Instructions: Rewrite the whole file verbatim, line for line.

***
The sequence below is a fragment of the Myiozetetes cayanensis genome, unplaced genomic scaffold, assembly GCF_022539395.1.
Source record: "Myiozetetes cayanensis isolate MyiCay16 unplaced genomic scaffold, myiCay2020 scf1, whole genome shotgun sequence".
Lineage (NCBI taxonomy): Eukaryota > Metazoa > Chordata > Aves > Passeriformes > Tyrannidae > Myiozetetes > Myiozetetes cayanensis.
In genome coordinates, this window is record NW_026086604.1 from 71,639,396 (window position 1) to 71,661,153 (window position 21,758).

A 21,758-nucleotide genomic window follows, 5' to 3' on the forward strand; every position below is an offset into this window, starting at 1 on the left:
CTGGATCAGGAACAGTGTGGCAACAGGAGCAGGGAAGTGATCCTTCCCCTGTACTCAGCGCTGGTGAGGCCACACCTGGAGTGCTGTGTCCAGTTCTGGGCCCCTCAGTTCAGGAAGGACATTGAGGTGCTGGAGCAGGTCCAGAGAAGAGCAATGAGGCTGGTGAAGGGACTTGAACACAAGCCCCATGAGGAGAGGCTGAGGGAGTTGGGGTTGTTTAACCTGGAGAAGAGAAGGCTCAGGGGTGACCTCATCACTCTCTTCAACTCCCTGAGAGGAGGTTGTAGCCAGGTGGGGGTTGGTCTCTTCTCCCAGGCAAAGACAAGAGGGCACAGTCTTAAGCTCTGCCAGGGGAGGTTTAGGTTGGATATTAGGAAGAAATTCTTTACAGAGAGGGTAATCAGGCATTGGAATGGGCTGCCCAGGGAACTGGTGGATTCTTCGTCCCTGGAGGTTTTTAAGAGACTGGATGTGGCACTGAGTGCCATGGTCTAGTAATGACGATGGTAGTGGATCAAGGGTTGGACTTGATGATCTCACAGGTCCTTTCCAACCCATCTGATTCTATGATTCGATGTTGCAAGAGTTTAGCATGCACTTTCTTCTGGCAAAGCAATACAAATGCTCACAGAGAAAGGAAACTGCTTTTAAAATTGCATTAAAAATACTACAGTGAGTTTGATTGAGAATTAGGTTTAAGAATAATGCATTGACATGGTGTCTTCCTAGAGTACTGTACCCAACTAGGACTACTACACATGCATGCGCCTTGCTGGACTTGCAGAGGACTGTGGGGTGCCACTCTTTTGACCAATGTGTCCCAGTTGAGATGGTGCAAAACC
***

The sequence below is a fragment of the Myiozetetes cayanensis genome, unplaced genomic scaffold, assembly GCF_022539395.1.
Source record: "Myiozetetes cayanensis isolate MyiCay16 unplaced genomic scaffold, myiCay2020 scf1, whole genome shotgun sequence".
Lineage (NCBI taxonomy): Eukaryota > Metazoa > Chordata > Aves > Passeriformes > Tyrannidae > Myiozetetes > Myiozetetes cayanensis.
In genome coordinates, this window is record NW_026086604.1 from 71,639,396 (window position 1) to 71,661,153 (window position 21,758).

A 21,758-nucleotide genomic window follows, 5' to 3' on the forward strand; every position below is an offset into this window, starting at 1 on the left:
CTGGATCAGGAACAGTGTGGCAACAGGAGCAGGGAAGTGATCCTTCCCCTGTACTCAGCGCTGGTGAGGCCACACCTGGAGTGCTGTGTCCAGTTCTGGGCCCCTCAGTTCAGGAAGGACATTGAGGTGCTGGAGCAGGTCCAGAGAAGAGCAATGAGGCTGGTGAAGGGACTTGAACACAAGCCCCATGAGGAGAGGCTGAGGGAGTTGGGGTTGTTTAACCTGGAGAAGAGAAGGCTCAGGGGTGACCTCATCACTCTCTTCAACTCCCTGAGAGGAGGTTGTAGCCAGGTGGGGGTTGGTCTCTTCTCCCAGGCAAAGACAAGAGGGCACAGTCTTAAGCTCTGCCAGGGGAGGTTTAGGTTGGATATTAGGAAGAAATTCTTTACAGAGAGGGTAATCAGGCATTGGAATGGGCTGCCCAGGGAACTGGTGGATTCTTCGTCCCTGGAGGTTTTTAAGAGACTGGATGTGGCACTGAGTGCCATGGTCTAGTAATGACGATGGTAGTGGATCAAGGGTTGGACTTGATGATCTCACAGGTCCTTTCCAACCCATCTGATTCTATGATTCGATGTTGCAAGAGTTTAGCATGCACTTTCTTCTGGCAAAGCAATACAAATGCTCACAGAGAAAGGAAACTGCTTTTAAAATTGCATTAAAAATACTACAGTGAGTTTGATTGAGAATTAGGTTTAAGAATAATGCATTGACATGGTGTCTTCCTAGAGTACTGTACCCAACTAGGACTACTACACATGCATGCGCCTTGCTGGACTTGCAGAGGACTGTGGGGTGCCACTCTTTTGACCAATGTGTCCCAGTTGAGATGGTGCAAAACC